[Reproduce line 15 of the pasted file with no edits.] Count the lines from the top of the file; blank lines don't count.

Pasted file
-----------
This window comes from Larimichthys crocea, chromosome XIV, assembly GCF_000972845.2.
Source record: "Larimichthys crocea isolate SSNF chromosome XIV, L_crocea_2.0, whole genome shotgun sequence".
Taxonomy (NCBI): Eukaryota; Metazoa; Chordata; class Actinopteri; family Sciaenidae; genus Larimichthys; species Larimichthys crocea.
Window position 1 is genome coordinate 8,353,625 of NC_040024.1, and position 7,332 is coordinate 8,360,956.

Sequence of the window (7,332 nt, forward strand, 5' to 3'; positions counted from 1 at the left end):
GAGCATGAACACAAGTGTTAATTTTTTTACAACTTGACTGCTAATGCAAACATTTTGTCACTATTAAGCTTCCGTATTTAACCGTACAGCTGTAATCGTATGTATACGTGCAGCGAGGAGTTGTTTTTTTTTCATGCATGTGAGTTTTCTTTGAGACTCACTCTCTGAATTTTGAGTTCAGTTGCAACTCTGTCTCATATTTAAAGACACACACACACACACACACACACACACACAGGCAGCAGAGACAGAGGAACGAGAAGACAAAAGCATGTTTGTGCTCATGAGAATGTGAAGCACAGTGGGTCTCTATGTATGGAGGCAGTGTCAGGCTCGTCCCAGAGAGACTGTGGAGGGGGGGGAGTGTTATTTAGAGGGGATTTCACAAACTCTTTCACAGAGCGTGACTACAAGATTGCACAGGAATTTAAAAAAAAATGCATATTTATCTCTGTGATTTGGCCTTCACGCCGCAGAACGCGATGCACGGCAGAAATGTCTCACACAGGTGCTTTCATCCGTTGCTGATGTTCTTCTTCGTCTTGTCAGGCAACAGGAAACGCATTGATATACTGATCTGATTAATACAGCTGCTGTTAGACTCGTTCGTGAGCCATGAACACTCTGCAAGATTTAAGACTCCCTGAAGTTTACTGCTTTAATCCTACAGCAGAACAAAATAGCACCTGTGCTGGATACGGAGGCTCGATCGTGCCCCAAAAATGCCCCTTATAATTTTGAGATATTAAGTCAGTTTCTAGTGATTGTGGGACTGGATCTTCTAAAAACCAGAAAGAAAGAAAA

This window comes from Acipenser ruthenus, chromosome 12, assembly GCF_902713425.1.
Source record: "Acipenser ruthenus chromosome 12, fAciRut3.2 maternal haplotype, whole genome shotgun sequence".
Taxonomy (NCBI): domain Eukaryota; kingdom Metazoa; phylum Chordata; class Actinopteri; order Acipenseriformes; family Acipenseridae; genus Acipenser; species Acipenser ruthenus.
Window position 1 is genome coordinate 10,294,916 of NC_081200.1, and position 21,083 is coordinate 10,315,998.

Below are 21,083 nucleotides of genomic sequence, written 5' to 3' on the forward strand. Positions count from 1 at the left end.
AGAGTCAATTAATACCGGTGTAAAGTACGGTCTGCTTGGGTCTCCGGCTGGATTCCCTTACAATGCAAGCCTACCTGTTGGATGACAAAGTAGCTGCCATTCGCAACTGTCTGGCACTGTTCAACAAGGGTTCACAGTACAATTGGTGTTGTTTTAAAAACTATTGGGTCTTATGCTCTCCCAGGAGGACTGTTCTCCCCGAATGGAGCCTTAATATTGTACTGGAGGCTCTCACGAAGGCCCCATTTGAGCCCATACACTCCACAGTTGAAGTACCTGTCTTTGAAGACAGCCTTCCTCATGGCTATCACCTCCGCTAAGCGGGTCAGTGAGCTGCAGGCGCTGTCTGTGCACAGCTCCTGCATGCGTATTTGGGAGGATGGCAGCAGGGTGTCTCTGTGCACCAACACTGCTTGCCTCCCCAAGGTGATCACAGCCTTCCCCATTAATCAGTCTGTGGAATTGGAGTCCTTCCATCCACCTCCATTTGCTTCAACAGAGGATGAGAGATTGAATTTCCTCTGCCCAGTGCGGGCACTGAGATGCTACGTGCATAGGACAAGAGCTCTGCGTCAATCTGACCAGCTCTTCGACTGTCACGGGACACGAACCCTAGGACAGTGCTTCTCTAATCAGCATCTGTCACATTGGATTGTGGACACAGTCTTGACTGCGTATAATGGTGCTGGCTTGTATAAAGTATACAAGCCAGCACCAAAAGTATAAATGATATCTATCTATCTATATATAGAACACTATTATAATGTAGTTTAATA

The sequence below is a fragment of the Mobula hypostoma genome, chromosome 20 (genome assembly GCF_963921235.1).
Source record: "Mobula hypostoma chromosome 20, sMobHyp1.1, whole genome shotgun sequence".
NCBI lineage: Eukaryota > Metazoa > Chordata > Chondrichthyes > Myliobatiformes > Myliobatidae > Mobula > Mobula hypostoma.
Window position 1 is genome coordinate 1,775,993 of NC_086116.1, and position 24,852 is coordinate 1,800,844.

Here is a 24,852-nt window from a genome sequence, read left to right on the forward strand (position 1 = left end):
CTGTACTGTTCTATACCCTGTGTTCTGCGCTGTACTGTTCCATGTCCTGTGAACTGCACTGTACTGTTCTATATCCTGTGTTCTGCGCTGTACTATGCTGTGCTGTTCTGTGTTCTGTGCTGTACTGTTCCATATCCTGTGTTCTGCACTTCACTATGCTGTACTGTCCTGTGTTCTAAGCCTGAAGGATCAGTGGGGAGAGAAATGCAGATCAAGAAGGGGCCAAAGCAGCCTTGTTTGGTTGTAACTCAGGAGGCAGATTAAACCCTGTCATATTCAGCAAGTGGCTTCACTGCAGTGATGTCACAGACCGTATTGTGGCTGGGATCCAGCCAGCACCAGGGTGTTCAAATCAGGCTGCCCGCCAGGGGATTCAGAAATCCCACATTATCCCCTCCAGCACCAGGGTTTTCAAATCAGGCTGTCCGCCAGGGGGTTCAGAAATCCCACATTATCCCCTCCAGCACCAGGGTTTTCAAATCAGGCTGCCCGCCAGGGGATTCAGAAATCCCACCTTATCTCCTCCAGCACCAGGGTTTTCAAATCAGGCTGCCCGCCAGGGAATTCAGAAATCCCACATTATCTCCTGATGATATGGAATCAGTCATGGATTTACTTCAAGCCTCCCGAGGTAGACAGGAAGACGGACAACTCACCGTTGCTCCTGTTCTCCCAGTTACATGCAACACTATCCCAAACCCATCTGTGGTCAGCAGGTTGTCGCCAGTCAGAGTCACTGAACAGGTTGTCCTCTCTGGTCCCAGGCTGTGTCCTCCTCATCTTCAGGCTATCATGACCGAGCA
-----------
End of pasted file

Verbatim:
NCBI lineage: Eukaryota > Metazoa > Chordata > Chondrichthyes > Myliobatiformes > Myliobatidae > Mobula > Mobula hypostoma.